New! Sign up for our free email newsletter.
Science News
from research organizations

Closing in on the secret of possible new enzymes

Date:
June 1, 2017
Source:
Heidelberg, Universität
Summary:
Chemists have investigated the biological function of patellamides. Patellamides were first isolated in 1981 from the ascidian Lissoclinum patella. Today, scientists know that they are produced by its symbiont, the blue-green algae Prochloron. In earlier laboratory experiments, the researchers already proved that patellamides bind two copper(II) ions to form a complex that functions, among others, as a catalyst for the absorption of carbon dioxide.
Share:
FULL STORY

Researchers at Heidelberg University have gained new knowledge on the possible biological function of patellamides. In laboratory experiments, they were able to demonstrate that this natural product displays important catalytic activity in combination with copper(II). The team of scientists headed by chemist Prof. Dr Peter Comba developed a special method to determine whether this activity can also be observed in the patellamide-producing organisms. This means that stable copper(II) patellamide complexes could be confirmed in living cells -- which would imply that these compounds can act as catalysts. It may even point to a new type of enzyme.

Patellamides were first isolated in 1981 from the ascidian Lissoclinum patella. Today, scientists know that they are not produced by the ascidian itself but by its symbiont, the blue-green algae Prochloron. In earlier laboratory experiments, the Heidelberg researchers already proved that patellamides bind two copper(II) ions to form a complex that functions, among others, as a catalyst for the absorption of carbon dioxide.

Based on these findings, the researchers now want to find out, if the catalytic activity of the dinuclear copper(II)-patellamide compounds also plays a role inside the Prochloron cells -- that is, whether they could be a new type of enzyme. Therefore, Dr Annika Eisenschmidt explored the stability of the complexes in blue-green algae as part of her doctoral thesis. She prepared an artificial patellamide with a so-called fluorescence marker, which causes the modified patellamide to illuminate. The fluorescence is extinguished, however, as soon as the patellamide binds copper(II).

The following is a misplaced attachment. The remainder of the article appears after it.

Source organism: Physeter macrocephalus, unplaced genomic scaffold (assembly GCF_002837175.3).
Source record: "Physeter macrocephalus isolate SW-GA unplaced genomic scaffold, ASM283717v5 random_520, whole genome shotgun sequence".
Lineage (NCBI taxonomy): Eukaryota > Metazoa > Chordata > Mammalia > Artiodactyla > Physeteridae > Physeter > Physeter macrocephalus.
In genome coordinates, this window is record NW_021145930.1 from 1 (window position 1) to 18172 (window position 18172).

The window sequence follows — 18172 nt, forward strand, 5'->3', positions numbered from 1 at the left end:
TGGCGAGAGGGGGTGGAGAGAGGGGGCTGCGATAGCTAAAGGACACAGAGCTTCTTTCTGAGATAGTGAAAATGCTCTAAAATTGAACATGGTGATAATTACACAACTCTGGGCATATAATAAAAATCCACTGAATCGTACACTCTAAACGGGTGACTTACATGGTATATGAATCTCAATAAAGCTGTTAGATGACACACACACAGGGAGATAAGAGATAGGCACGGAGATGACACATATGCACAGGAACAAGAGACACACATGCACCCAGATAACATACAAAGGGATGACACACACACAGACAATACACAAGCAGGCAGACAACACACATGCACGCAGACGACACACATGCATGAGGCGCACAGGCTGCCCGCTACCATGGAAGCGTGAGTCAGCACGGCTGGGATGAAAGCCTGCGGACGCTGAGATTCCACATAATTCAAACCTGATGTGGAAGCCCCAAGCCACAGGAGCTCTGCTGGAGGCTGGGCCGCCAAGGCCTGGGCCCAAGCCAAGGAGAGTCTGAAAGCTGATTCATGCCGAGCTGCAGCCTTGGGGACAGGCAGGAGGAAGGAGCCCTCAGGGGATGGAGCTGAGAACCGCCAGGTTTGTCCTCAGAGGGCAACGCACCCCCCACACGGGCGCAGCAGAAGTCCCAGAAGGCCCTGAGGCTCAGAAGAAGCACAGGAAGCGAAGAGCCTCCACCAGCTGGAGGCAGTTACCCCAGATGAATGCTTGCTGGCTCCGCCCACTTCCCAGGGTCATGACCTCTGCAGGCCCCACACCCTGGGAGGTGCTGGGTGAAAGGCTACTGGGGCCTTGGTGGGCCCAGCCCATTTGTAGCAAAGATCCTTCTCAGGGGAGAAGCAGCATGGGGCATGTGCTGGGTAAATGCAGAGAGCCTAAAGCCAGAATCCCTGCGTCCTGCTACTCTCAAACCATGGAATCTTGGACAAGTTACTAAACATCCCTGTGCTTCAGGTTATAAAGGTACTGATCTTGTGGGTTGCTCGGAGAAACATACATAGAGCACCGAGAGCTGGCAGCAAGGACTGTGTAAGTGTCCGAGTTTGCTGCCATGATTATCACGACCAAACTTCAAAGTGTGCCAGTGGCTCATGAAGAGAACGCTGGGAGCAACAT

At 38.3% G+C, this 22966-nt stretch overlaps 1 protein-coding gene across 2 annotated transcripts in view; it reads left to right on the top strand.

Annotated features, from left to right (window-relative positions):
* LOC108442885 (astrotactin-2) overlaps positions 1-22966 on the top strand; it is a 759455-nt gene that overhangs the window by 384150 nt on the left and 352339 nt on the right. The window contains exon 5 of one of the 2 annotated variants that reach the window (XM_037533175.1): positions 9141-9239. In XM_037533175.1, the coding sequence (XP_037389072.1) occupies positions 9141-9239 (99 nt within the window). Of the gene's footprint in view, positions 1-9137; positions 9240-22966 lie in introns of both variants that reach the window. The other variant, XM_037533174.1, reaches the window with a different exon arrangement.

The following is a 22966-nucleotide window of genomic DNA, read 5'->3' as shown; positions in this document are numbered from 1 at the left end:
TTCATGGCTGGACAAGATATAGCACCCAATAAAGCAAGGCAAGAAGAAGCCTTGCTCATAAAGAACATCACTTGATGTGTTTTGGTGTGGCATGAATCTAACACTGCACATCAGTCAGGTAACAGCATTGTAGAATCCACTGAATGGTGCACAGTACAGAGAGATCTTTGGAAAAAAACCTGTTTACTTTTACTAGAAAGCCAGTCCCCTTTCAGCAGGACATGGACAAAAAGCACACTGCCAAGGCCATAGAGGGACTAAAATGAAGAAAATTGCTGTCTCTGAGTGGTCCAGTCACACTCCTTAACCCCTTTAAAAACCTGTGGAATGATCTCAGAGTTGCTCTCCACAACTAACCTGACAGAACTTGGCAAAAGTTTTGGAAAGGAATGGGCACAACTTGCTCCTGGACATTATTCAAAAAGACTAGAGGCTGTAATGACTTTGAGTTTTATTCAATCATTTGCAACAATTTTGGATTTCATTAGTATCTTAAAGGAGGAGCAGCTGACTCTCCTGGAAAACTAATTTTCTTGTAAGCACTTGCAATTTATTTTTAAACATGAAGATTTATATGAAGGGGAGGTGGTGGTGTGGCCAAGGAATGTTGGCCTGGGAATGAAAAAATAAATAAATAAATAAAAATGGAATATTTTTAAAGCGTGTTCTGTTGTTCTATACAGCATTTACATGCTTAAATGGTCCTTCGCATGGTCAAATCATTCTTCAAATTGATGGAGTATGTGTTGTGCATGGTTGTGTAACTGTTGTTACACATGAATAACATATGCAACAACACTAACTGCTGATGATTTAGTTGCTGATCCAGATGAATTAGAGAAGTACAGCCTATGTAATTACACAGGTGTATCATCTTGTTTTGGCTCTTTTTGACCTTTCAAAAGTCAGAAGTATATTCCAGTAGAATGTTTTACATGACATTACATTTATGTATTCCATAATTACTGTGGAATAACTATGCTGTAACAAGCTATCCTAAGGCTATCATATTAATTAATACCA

Because Prochloron can only be isolated from the Great Barrier Reef and the cells are observed to merely stay alive for one week after collection, the method was first tested on a related algae. The researchers subsequently expanded their experiments in cooperation with colleagues in Australia. It was thus possible to isolate the Prochloron cells on site together with the host, the ascidian Lissioclinum patella. The artificial, fluorescing patellamides could then be introduced into the cells. The result: As previously observed in the test tube, the fluorescence extinguished when copper(II) was added to these cells. According to Peter Comba, this demonstrates that stable copper(II)-patellamide complexes are formed inside the Prochloron cells.

The scientists will now attempt to identify the exact structure of these complexes in living cells. "If the compounds are dinuclear, as we observed in our laboratory experiments, then they could actually have important functions as enzymes," emphasises the chemist.


Story Source:

Materials provided by Heidelberg, Universität. Note: Content may be edited for style and length.


Journal Reference:

  1. Peter Comba, Annika Eisenschmidt, Lawrence R. Gahan, Dirk-Peter Herten, Geoffrey Nette, Gerhard Schenk, Martin Seefeld. Is CuII Coordinated to Patellamides inside Prochloron Cells? Chemistry - A European Journal, 2017; DOI: 10.1002/chem.201700895

Cite This Page:

Heidelberg, Universität. "Closing in on the secret of possible new enzymes." ScienceDaily. ScienceDaily, 1 June 2017. <www.sciencedaily.com/releases/2017/06/170601125157.htm>.
Heidelberg, Universität. (2017, June 1). Closing in on the secret of possible new enzymes. ScienceDaily. Retrieved February 26, 2024 from www.sciencedaily.com/releases/2017/06/170601125157.htm
Heidelberg, Universität. "Closing in on the secret of possible new enzymes." ScienceDaily. www.sciencedaily.com/releases/2017/06/170601125157.htm (accessed February 26, 2024).

Explore More
from ScienceDaily

RELATED STORIES